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    Ultimate Guide to Remortgaging: Process, Benefits, and Tips

    By The reallymoving Team Updated 18th Mar, 2024

    Find out what remortgaging means and what is involved should you want to remortgage your home.

    Ultimate Guide to Remortgaging: Process, Benefits, and Tips

    What does remortgaging mean?

    Remortgaging is the process of changing your current property loan or mortgage to a new mortgage deal. This could be with either your existing lender or a new mortgage provider.

    Why remortgage your home?

    There are many reasons people choose to remortgage a property, including:

    • Reducing your monthly payments by changing to a different rate
    • Releasing equity in your property (e.g. to provide funds for building work, or to purchase another property)
    • Changing to a fixed-rate to assist with your monthly budgeting
    • To pay off your mortgage sooner

    It is important to ascertain why you wish to remortgage your property, as this will help you decide which mortgage type would be most appropriate.

    Where to start

    Investigate the different types of mortgage product available, and determine which would suit you best; this could be a fixed, variable or tracker mortgage. Make sure, when comparing the rates of different mortgages, you are comparing like for like.

    Start by speaking to your current lender to see if they can offer you a better deal for your remortgage. This can be the cheapest option as you may be able to avoid paying for a new mortgage valuation or for another local authority search. You may possibly save on legal fees too.

    Once you know what your current lender can offer you, look around to find alternative mortgage options available and see if another lender can improve on the offer. When you're comparing mortgage lenders it's a good idea to apply for a mortgage in principle from the lenders you're interested in. Then you'll know that, in theory, the lender is willing to offer you a mortgage, and comparison will be more useful.

    We recommend speaking to the Mortgage Advice Bureau for help, who are experts in finding the right mortgage.

    Remember to ask your current lender about early redemption penalties. You do not want to have a large bill for leaving your mortgage before the agreed date.

    How does remortgaging work?

    You will need to submit specific paperwork to your new chosen lender. This includes:

    • Proof of your income
    • Information about your expenses and outgoings
    • Proof of your residency, such as a passport or driving licence

    Your lender will also conduct a credit check, so it's important to check your credit score is up to scratch.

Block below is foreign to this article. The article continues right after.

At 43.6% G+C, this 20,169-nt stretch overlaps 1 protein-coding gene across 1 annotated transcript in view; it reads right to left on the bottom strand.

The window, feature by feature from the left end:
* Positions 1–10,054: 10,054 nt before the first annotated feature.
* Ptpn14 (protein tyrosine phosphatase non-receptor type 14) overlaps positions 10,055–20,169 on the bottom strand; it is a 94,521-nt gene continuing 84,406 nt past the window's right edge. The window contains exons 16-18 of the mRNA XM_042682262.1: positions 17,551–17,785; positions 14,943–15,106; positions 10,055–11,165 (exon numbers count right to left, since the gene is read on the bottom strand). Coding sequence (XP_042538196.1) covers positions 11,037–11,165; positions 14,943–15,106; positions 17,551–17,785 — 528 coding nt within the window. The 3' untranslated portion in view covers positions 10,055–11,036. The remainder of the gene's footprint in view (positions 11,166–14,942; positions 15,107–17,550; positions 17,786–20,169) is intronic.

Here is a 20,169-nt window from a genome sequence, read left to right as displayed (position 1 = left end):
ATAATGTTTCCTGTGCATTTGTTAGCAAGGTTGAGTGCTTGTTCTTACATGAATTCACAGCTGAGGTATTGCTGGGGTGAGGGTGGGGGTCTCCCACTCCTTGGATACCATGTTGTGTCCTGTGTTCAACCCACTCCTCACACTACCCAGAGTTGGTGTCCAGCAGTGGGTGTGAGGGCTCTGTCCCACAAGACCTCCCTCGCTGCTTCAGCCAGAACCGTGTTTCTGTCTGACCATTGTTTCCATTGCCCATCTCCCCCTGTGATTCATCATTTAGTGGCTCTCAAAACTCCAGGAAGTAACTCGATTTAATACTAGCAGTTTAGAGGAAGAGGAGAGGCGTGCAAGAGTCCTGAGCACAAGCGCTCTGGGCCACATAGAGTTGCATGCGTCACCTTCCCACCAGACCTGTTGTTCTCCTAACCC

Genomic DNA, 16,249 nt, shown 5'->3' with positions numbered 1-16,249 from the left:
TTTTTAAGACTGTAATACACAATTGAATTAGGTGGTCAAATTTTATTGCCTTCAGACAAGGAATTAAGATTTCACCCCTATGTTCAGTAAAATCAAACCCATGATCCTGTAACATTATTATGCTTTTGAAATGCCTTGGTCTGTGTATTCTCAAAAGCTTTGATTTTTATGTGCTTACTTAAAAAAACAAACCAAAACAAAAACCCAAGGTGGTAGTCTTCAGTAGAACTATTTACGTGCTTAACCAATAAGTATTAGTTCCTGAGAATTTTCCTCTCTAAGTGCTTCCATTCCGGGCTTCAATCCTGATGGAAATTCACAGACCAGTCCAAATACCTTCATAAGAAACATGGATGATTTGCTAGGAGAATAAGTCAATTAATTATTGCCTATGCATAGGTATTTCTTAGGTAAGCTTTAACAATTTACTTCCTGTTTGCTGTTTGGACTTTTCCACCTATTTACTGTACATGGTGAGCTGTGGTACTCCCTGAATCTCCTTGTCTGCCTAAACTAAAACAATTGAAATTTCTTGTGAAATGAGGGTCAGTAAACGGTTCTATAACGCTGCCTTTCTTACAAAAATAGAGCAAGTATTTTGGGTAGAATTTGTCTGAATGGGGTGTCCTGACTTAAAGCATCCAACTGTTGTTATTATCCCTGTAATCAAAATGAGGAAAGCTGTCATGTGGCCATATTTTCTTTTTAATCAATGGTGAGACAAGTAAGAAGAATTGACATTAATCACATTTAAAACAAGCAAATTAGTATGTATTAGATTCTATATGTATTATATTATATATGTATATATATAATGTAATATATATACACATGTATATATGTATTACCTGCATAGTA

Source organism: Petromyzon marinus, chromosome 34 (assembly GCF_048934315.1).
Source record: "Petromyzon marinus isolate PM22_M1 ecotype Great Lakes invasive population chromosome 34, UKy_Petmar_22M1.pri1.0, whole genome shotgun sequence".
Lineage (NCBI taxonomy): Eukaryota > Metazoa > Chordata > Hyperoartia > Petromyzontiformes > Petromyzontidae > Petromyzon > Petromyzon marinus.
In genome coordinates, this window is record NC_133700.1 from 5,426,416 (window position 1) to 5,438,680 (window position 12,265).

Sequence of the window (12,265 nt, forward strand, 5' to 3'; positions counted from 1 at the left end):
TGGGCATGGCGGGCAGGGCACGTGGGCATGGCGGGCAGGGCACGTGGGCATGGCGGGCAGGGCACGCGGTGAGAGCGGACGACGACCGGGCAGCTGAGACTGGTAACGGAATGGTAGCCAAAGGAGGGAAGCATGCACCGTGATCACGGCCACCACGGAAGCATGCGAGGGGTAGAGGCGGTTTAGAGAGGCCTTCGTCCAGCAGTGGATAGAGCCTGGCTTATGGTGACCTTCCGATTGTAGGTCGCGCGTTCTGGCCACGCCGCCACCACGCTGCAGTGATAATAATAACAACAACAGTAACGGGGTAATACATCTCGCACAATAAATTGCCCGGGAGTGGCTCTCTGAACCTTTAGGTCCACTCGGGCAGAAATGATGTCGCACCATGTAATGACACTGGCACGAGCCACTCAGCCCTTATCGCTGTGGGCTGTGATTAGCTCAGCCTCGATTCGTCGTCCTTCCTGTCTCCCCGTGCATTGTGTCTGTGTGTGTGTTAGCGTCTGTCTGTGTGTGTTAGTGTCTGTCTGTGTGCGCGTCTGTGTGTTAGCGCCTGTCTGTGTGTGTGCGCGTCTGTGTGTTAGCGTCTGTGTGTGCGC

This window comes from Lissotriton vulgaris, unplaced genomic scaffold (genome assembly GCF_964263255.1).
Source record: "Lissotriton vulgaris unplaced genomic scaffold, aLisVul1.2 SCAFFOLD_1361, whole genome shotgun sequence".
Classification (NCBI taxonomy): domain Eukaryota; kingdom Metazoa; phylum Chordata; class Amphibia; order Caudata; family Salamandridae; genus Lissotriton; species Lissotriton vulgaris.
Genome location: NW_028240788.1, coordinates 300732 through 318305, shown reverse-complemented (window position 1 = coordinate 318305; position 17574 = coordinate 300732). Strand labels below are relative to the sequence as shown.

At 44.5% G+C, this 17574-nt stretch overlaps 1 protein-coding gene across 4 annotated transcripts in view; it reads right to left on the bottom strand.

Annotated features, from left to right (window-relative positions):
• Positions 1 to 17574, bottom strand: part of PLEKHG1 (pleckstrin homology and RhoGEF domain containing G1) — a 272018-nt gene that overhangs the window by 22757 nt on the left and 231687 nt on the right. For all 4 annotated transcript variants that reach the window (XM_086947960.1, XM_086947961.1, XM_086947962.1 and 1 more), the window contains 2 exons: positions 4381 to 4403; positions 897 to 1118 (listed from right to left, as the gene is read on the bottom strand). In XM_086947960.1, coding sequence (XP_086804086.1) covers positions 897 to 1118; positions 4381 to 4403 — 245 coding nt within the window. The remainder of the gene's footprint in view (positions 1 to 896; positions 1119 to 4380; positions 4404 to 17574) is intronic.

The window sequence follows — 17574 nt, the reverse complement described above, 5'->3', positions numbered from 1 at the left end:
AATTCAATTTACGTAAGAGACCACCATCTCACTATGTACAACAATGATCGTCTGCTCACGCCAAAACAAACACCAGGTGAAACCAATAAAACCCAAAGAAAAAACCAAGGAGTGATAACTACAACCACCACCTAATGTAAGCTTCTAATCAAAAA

The ability to remortgage is based on the individual circumstances of a home owner.

    If you bought your home prior to 2014, the Mortgage Market Review in 2014 has likely made the criteria for lending stricter than when you got your initial mortgage. If this is your case, it would be advisable to seek mortgage advice to help you find the right deal.

    Your home will require a mortgage valuation in order for you to remortgage it. This can range from a ‘drive by’ valuation to a surveyor visiting your home for a detailed inspection.

    If the lender’s valuation is less than expected, you can get a Surveyor to provide a valuation to see if your lender will reconsider their original assesment.

    You will need to appoint a conveyancing solicitor to:

    • Undertake a local authority search or to organise search indemnity insurance (a cheaper policy covering anything that might have been discovered in a search)
    • Organise the transfer of debt from one lender to the other

    The process of remortgaging a property usually takes between 4 and 8 weeks (depending on the current market and time of year).

    How much does it cost to remortgage?

    It is important to factor in all the costs involved in remortgaging a property, as you need to ensure the cost of remortgaging is not higher than the saving you would make switching to a new mortgage deal.

    The fees involved in remortgaging can consist of:

    Early repayment fees An extra charge to pay off your mortgage early, usually between 1-5% of the remaining balance.
    Exit fee You may be charged a fee of around £50-£60 to leave regardless of whether you left early.
    Property valuation Typically between £300-£500, but can reach up to £1,500. However some lenders offer valuations for free.
    Mortgage Broker fee Iif you use a mortgage broker to help you secure a mortgage they will charge you a fee or work on commission.

    If you’re moving to a new provider:

    Arrangement fees with new provider Typically between £1,000-£2,000
    Booking fee Sometimes lenders charge to secure a fixed rate £100-£300
    Coveyancing fees Required to add your new lender to the title deed. Usually around £300-£350 upfront, but is offered for free by many lenders

    There is no stamp duty to pay on remortgaging, provided you are not transferring the legal title of the property as part of the remortgage. 

    Do you need a solicitor to remortgage?

    Conveyancing for remortgaging is cheaper than when buying or selling a home, however legal advice and paperwork would still be required. If you do decide to use a solicitor, you can find a re-mortgage conveyancing solicitor who can undertake your remortgage in your area.

    Updated July 2022

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